M.K. Tod’s elegant style and uncanny eye for time and place again shine through in her riveting new tale, Paris in Ruins ~~ Jeffrey K. Walker author of No Hero’s Welcome

Links to retailers (there will be a paperback but not up yet):
Link to book trailer:

Endorsements for Paris in Ruins

A riveting story of patriotism, treachery and bravery set against the Siege of Paris when the courage of gently raised women like Camille and Mariele knows no bounds ~~ Patricia O’Reilly, author of The First Rose of Tralee

A meticulously researched novel about an almost forgotten war in which the newly assertive Prussians brought the French empire to its knees—a dress rehearsal for the two World Wars. In the 1870s women were far from the vote but were still very active in the war efforts. The story of two women whose families were caught up in the defense of Paris is deeply moving and suspenseful ~~ Margaret George, author of Splendor Before the Dark: A Novel of the Emperor Nero

M.K. Tod’s elegant style and uncanny eye for time and place again shine through in her riveting new tale, Paris in Ruins ~~ Jeffrey K. Walker author of No Hero’s Welcome

A wonderful, compelling novel of the literal horrors of conflict arising from both war and revolution, seamlessly joined by the loyalty and friendship of Camille and Mariele that never wavers but grows despite the destruction of their comfortable and safe world. ~~ Margaret Scott Chrisawn, Ph.D., author of The Emperor’s Friend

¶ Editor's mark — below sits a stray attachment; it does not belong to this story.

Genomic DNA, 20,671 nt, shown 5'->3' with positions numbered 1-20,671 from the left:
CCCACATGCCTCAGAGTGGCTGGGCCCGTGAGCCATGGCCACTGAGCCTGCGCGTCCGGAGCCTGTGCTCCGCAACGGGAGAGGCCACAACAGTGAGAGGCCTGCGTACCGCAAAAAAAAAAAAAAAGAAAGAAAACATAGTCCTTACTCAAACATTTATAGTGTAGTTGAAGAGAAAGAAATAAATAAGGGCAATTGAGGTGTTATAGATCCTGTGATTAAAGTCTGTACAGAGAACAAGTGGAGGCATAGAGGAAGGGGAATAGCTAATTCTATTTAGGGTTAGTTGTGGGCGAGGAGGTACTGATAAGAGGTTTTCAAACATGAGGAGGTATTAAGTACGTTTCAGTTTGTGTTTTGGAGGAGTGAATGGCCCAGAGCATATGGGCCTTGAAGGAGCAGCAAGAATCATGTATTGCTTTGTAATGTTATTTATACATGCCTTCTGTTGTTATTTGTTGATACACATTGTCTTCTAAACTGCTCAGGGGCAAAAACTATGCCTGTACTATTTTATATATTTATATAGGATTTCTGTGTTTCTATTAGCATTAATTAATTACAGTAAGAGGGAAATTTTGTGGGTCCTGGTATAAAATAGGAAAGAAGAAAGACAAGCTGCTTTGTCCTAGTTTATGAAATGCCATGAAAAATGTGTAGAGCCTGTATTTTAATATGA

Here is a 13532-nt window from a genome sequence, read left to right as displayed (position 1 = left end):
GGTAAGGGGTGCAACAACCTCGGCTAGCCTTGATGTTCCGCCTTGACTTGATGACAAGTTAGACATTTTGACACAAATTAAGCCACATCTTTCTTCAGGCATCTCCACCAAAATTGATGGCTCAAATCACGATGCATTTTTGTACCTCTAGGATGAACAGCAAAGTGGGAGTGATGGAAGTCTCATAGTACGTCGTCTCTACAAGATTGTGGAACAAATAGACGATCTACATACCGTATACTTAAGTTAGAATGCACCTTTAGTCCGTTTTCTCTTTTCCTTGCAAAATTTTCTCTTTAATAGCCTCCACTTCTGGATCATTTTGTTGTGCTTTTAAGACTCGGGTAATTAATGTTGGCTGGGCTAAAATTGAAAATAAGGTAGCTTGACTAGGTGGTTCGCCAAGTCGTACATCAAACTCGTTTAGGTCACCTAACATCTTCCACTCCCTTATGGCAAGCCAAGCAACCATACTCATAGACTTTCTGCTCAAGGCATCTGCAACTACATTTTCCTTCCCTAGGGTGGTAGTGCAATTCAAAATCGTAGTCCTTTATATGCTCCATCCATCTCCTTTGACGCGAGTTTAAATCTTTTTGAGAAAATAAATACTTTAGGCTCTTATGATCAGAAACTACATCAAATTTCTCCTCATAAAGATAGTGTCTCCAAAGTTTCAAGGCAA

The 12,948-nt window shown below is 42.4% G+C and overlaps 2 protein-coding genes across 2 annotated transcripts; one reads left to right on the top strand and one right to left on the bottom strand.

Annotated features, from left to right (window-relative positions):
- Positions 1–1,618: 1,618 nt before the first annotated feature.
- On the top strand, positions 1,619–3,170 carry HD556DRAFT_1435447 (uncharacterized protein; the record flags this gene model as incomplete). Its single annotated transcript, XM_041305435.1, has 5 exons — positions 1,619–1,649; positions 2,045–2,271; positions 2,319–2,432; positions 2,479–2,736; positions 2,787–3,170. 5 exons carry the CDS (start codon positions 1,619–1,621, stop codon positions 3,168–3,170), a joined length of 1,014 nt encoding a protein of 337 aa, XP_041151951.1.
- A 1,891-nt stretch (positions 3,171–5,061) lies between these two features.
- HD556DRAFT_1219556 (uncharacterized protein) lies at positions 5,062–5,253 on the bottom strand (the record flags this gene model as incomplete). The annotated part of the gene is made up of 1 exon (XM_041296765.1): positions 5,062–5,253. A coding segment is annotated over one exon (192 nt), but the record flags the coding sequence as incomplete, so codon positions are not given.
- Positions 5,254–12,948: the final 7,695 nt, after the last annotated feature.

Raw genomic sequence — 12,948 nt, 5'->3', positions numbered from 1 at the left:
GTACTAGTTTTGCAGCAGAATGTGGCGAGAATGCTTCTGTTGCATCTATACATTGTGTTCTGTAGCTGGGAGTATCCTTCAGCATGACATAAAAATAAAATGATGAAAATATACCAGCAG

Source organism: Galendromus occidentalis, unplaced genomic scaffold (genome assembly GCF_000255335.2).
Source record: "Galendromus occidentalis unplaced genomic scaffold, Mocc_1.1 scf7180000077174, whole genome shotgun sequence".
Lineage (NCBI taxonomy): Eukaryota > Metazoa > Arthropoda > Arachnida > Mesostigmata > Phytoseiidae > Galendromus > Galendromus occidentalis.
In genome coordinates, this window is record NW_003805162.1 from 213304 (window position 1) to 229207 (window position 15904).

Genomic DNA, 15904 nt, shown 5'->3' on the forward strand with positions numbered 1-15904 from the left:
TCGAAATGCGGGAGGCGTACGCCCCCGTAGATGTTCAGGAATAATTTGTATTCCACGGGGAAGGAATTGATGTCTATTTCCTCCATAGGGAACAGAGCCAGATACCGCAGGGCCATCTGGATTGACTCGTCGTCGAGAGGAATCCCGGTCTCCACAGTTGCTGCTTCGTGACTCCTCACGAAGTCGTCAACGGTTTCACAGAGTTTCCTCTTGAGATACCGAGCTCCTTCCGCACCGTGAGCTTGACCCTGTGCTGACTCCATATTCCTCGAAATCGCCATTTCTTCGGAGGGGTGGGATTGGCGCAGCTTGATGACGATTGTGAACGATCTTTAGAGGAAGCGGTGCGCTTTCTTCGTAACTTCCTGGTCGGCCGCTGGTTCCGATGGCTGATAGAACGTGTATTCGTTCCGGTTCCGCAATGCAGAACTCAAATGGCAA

An exquisitely crafted story combining poignancy and passion that follows the lives of two strong women and their families during the horrendous 1870 siege of Paris. ~~ Patricia Sands, bestselling author of Drawing Lessons

M.K. Tod’s Paris in Ruins conjures a compelling story from the historical catastrophes that befell Paris in 1870 and 1871, when a German Army conquered the city, then Frenchmen turned on each other in a revolution that devolved into a bloody civil war. A triumph of historical fiction! ~~ David O. Stewart, bestselling author of The Paris Deception.

9 thoughts on “Guest Author Post: Sarah Bernhardt and the Siege of Paris by M.K. Tod.

  1. That sounds brilliant. I’m interested in both the Franco-Prussian War and Sarah Bernhardt … ah, and I see that it’s only £3.99 for the Kindle version on Amazon UK! I’m on it 🙂 .

    Liked by 1 person